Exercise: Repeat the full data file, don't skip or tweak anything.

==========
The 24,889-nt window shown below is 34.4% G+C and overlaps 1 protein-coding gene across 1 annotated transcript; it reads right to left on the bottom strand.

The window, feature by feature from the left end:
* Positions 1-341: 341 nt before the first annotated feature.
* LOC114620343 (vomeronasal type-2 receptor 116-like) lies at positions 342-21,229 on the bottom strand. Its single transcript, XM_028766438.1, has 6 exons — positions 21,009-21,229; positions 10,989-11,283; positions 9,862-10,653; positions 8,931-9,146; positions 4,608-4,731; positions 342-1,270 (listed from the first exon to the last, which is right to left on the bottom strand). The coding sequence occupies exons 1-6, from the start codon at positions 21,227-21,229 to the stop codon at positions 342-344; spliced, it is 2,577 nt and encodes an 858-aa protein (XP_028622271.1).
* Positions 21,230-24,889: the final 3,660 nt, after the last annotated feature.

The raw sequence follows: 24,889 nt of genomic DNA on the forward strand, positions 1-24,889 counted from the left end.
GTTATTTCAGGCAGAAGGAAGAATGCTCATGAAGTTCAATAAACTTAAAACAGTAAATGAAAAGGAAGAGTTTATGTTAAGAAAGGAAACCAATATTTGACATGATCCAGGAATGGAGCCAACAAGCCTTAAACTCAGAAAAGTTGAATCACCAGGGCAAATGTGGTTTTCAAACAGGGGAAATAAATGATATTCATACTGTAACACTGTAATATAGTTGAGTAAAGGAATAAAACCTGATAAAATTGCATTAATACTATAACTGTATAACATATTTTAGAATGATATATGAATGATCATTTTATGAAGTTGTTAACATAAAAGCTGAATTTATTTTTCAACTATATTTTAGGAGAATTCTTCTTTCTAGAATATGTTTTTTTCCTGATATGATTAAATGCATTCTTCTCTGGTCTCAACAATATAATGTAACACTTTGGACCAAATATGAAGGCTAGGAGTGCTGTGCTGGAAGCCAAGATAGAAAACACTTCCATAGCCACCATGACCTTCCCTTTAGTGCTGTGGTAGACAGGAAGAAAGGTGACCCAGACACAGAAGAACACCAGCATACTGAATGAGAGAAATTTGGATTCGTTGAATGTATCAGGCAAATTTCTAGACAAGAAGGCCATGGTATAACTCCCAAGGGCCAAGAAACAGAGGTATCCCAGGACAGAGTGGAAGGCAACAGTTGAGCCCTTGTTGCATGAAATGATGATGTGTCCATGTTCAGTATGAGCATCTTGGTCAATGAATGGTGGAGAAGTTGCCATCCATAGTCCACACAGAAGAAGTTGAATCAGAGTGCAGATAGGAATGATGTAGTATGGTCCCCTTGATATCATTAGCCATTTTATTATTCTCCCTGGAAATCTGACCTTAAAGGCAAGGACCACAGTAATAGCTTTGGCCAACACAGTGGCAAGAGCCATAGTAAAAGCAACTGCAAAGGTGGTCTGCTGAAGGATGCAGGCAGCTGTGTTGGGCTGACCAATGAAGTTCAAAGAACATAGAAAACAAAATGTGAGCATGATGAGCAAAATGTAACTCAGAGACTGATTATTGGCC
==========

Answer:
The 24,889-nt window shown below is 34.4% G+C and overlaps 1 protein-coding gene across 1 annotated transcript; it reads right to left on the bottom strand.

The window, feature by feature from the left end:
* Positions 1-341: 341 nt before the first annotated feature.
* LOC114620343 (vomeronasal type-2 receptor 116-like) lies at positions 342-21,229 on the bottom strand. Its single transcript, XM_028766438.1, has 6 exons — positions 21,009-21,229; positions 10,989-11,283; positions 9,862-10,653; positions 8,931-9,146; positions 4,608-4,731; positions 342-1,270 (listed from the first exon to the last, which is right to left on the bottom strand). The coding sequence occupies exons 1-6, from the start codon at positions 21,227-21,229 to the stop codon at positions 342-344; spliced, it is 2,577 nt and encodes an 858-aa protein (XP_028622271.1).
* Positions 21,230-24,889: the final 3,660 nt, after the last annotated feature.

The raw sequence follows: 24,889 nt of genomic DNA on the forward strand, positions 1-24,889 counted from the left end.
GTTATTTCAGGCAGAAGGAAGAATGCTCATGAAGTTCAATAAACTTAAAACAGTAAATGAAAAGGAAGAGTTTATGTTAAGAAAGGAAACCAATATTTGACATGATCCAGGAATGGAGCCAACAAGCCTTAAACTCAGAAAAGTTGAATCACCAGGGCAAATGTGGTTTTCAAACAGGGGAAATAAATGATATTCATACTGTAACACTGTAATATAGTTGAGTAAAGGAATAAAACCTGATAAAATTGCATTAATACTATAACTGTATAACATATTTTAGAATGATATATGAATGATCATTTTATGAAGTTGTTAACATAAAAGCTGAATTTATTTTTCAACTATATTTTAGGAGAATTCTTCTTTCTAGAATATGTTTTTTTCCTGATATGATTAAATGCATTCTTCTCTGGTCTCAACAATATAATGTAACACTTTGGACCAAATATGAAGGCTAGGAGTGCTGTGCTGGAAGCCAAGATAGAAAACACTTCCATAGCCACCATGACCTTCCCTTTAGTGCTGTGGTAGACAGGAAGAAAGGTGACCCAGACACAGAAGAACACCAGCATACTGAATGAGAGAAATTTGGATTCGTTGAATGTATCAGGCAAATTTCTAGACAAGAAGGCCATGGTATAACTCCCAAGGGCCAAGAAACAGAGGTATCCCAGGACAGAGTGGAAGGCAACAGTTGAGCCCTTGTTGCATGAAATGATGATGTGTCCATGTTCAGTATGAGCATCTTGGTCAATGAATGGTGGAGAAGTTGCCATCCATAGTCCACACAGAAGAAGTTGAATCAGAGTGCAGATAGGAATGATGTAGTATGGTCCCCTTGATATCATTAGCCATTTTATTATTCTCCCTGGAAATCTGACCTTAAAGGCAAGGACCACAGTAATAGCTTTGGCCAACACAGTGGCAAGAGCCATAGTAAAAGCAACTGCAAAGGTGGTCTGCTGAAGGATGCAGGCAGCTGTGTTGGGCTGACCAATGAAGTTCAAAGAACATAGAAAACAAAATGTGAGCATGATGAGCAAAATGTAACTCAGAGACTGATTATTGGCC